You’ve joined the mommy club and gone through a labor of love. Now you have this precious angel to care for. A person in your life that you love more than you could have expected. There are no words to describe the deep bond of love mothers feel for their children. It brings out so many qualities in us like nurturing, kindness, selflessness, protectiveness, empathy, creativity and strength. It also brings out something many of us never expected — guilt.
Mommy guilt comes in many different forms. There’s the ‘didn’t do enough’ variety, the ‘second guessing yourself’ version or ‘am I a bad mom because I do/don’t’ variety. Then there’s the ‘I don’t measure up’ type, followed closely by the ‘shouldn’t I be enjoying this more?’ guilt. Over the last couple weeks I’ve talked to friends and colleagues all over the country about mommy guilt and asked them what gives them the most mommy guilt and came up with this non-scientific list:
- Too much screen time
- Yelling at them
- Being impatient with them
- Wishing you’d done ______ better
- Not giving them enough attention
When I posed this question on Facebook, one of my friends messaged me privately and had this to say on the subject of mommy guilt (due to the personal nature of her response she asked that I quote her anonymously).
“What brings out my mommy guilt you ask, well here’s the list… yelling, spanking, not doing enough housework, doing too much housework, days where they really don’t eat a single vegetable, too much TV, not enough “enriching activities” like music, gymnastics, swimming, dance (some because I hate them and some because we can’t afford it), wanting to go back to work, feeling bored when I am “supposed” to be cherishing this time, etc, etc…”
I was really moved by this mom’s honesty in her response to my question because I think so many of us find ourselves in the same position. We feel bad about our mommy guilt and don’t typically share how we’re feeling with other mothers. But I think when you talk to most moms you often find they are feeling the same way and would understand where you’re coming from. You’d find support instead of judgment and a feeling that you’re not so alone.
There’s another kind of mommy guilt that can impact a mother deeply, down to her core. It comes from having a baby or child that is sick. When a child suffers from any type of chronic illness, is hospitalized, or if the doctor’s can’t figure out what’s wrong, moms start searching desperately for answers and often attribute their child’s health problems to some failure on their part. On more than once occasion I’ve had a mom in my office break down in tears on her child’s first visit because she’s borne the guilt and worry for her child for so long and having to describe in detail her child’s health brings all those turbulent emotions to the surface.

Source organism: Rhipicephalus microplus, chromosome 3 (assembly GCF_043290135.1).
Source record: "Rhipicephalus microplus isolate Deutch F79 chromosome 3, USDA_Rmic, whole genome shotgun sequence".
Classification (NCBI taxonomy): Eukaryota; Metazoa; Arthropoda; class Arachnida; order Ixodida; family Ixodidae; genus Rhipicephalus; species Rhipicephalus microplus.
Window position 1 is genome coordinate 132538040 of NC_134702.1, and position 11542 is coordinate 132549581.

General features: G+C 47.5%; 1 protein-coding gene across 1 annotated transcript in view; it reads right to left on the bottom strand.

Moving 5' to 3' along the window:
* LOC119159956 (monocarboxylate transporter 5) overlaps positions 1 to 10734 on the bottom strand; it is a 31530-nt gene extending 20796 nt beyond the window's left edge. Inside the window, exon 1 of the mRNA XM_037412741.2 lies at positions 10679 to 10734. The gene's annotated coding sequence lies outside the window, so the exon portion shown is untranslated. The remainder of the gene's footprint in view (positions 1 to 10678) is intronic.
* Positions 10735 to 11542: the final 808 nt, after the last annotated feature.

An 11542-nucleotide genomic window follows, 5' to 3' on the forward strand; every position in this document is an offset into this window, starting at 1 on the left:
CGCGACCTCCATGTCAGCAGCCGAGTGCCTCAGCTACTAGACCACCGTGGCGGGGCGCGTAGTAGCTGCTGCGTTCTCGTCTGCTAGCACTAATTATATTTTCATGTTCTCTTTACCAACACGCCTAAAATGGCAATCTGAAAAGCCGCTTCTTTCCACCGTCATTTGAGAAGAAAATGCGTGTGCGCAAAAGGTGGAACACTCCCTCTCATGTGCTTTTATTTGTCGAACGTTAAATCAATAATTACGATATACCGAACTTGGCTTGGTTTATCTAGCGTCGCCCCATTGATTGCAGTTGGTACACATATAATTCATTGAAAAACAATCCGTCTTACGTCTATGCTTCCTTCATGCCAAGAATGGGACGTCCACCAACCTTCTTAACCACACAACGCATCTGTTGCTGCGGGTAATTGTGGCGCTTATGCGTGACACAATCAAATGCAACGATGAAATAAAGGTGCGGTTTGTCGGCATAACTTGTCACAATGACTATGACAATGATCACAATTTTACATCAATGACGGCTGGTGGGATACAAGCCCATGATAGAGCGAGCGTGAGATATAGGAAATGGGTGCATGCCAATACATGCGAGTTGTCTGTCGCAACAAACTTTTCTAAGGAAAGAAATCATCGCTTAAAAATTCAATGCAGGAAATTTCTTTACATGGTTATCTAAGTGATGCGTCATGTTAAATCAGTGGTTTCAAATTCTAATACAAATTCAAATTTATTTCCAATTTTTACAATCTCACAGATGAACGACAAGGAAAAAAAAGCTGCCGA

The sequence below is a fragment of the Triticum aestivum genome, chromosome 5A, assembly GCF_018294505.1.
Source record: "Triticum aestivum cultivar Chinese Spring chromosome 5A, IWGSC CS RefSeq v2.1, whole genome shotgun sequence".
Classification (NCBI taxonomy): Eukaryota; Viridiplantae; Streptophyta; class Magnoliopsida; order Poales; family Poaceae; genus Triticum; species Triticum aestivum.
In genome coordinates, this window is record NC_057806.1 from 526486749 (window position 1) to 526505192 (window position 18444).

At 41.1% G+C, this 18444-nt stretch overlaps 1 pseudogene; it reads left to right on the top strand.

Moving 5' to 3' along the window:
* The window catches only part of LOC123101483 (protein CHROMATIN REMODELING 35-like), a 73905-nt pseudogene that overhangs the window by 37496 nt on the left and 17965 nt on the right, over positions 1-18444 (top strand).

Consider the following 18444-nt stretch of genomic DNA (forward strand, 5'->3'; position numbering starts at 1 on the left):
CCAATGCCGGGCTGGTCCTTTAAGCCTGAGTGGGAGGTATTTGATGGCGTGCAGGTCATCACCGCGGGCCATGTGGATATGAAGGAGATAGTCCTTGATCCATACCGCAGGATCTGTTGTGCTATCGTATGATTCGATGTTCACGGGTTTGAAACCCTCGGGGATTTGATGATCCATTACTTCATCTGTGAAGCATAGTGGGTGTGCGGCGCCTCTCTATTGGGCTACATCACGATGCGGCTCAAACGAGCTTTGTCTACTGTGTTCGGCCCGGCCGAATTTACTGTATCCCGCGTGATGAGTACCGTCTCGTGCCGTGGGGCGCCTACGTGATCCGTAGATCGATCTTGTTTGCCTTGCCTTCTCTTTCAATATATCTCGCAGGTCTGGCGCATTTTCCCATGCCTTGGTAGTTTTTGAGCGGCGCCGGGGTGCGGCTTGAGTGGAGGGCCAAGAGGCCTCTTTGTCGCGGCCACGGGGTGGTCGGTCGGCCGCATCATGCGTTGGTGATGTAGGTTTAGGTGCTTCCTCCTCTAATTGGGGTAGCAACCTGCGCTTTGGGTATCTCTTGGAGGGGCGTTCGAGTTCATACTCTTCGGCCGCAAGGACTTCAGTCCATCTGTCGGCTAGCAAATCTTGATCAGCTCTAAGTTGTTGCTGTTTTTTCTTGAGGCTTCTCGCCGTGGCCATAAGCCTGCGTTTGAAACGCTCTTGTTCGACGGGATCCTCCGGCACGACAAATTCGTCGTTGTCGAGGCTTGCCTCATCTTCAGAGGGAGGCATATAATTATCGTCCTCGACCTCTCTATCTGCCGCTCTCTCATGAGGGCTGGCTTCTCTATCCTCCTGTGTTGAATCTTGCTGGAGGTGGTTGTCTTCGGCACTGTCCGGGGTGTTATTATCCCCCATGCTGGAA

I feel so deeply for those moms because I suffered a supreme case of mommy guilt with my first child. I had an extremely stressful pregnancy and an infant with health problems. I was just finishing up acupuncture school and studying for my national and state board exams when I found out my dad had end-stage lung cancer. He passed away a few weeks before I took my exams. Between the stress of my exams and my grief at losing my Dad, it was no wonder I had pre-term labor and was on bed rest for my last trimester. Then my baby came into this world with his sensitivity dial at 10! He needed constant holding for naps and sleeping. Crying it out did not work — it just left me more frazzled and feeling guilty! I did the standard vaccinations and after his third round of shots he developed eczema which was so bad that at one point it covered almost his entire body. On top of all of that he had food sensitivities and sensory issues which made him an extremely picky eater. His weight was so low at one point he was in the 3rd percentile! I had nightmares he would die of starvation.
Just writing about this time of my life makes me feel tense. I carried bucket loads of guilt that the stress during my pregnancy caused all my son’s problems. That somehow I made a mistake vaccinating him and that somehow how his pickiness was also my failure as a mother. When I look back now I realize I did the best I could with the circumstances I had. Maybe knowing what I know now I would have made different choices, but I don’t regret the choices I made because I learned from them and have done better since. Not only did I end up healing my son’s eczema with acupuncture and herbal medicine, I specialized in pediatrics and have helped thousands more kids. Now I’m hoping to help even more with this blog. My son is now a happy, healthy, vibrant 9 year old. He is has some minor issues with his skin, but he doesn’t have eczema. He no longer holds the title of world’s pickiest kid and eats a variety of foods and will even try new things like butternut squash pizza! Sometimes I look at him and think, “What was I so worried about?”